August 20, 2012
Get-involved

Ways to get Involved at College

Most community college students are focused on their studies, work, and family, but college is also a time to make new friends, explore extracurricular interests, and try on leadership roles. In addition to all the learning you do in the classroom—whether online or face-to-face—you can also learn by getting involved on campus! College offers students a wide range of activities and programs to get involved.

Lead

Consider running for a position in Student Government or throw your hat in the ring for a leadership position in one of the dozens of student clubs.

Join

Not ready for a leadership role? Join one of the many student clubs. Here at FRCC, w e have everything from the Phi Theta Kappa honor society to clubs for future sign language interpreters, LGBT students, anime fans, and Bible study groups. Don’t see something you like? Find some like-minded students and start a club of your own. Student Life can point you in the right direction.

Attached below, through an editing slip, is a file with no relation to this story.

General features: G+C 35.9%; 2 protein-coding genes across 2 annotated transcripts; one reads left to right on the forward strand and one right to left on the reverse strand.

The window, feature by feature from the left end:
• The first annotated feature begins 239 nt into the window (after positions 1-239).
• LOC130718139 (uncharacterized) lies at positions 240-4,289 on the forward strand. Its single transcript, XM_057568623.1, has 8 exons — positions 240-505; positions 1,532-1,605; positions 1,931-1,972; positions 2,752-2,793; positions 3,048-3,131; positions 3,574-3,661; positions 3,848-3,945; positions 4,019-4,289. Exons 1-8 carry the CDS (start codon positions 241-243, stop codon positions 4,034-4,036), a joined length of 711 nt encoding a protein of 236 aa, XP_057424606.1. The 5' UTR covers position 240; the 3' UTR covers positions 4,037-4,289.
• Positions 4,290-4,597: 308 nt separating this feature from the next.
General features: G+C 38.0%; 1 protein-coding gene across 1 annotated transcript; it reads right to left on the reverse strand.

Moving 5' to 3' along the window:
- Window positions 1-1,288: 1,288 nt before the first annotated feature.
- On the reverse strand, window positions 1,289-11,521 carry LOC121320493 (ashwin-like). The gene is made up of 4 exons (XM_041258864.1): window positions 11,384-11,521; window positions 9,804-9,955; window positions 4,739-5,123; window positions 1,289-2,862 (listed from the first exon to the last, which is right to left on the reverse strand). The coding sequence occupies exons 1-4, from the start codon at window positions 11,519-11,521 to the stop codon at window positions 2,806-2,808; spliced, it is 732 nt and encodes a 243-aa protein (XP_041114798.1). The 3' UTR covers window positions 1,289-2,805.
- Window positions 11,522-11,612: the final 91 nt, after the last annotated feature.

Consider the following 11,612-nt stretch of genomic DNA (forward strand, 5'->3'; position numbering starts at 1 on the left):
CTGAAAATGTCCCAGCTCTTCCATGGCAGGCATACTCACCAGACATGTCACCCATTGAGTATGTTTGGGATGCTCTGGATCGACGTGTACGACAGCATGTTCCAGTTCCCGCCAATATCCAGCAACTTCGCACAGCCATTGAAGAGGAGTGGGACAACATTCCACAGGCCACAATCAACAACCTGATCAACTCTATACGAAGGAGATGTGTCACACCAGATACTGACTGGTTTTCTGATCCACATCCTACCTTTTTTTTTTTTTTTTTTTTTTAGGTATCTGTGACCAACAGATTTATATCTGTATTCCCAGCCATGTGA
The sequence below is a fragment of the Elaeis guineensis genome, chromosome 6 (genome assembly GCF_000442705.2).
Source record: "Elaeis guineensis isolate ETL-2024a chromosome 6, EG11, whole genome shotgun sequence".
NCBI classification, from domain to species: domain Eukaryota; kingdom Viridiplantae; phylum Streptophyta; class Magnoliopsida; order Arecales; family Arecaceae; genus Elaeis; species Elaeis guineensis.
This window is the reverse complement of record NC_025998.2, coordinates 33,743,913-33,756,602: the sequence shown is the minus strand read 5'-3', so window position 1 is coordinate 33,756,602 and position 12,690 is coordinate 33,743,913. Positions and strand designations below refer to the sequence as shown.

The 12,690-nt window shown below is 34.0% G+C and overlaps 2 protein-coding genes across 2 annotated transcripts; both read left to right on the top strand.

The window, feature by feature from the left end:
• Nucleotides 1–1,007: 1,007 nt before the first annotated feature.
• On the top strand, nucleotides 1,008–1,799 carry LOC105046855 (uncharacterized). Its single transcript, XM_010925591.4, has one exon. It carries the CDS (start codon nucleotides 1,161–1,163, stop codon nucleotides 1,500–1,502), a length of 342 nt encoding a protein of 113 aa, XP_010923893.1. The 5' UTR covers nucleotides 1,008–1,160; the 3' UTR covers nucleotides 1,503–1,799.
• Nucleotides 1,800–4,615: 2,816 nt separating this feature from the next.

Create

Start a study group. Many students learn best when studying with others, challenging each other’s knowledge, forcing each other to explain complex subjects and just supporting each other in learning. Plus, study groups can be fun. Take a chance and invite others to a study group.

Support

The next time you hear about an exhibit in a campus art gallery or performance by student musicians or actors, make plans to go! Bring your family and friends and get everyone involved on campus. You can also buy handmade pottery, cupcakes, or a plant start at club fundraising sales.

Give

You can get involved off campus by participating in service learning opportunities. Some of these are offered through specific classes, but keep your eyes open for other ways to learn by serving as well.

 

How are you getting involved on campus this semester? Has someone been particularly good at helping you make connections?

 

About the author:

Andy Dorsey is the President of Front Range Community College. He joined FRCC in 1993, teaching psychology and economics and earning Master Teacher honors in 1999. Before becoming an educator, he worked as a project manager in two businesses, non-profit manager, and legislative director for a Congressman.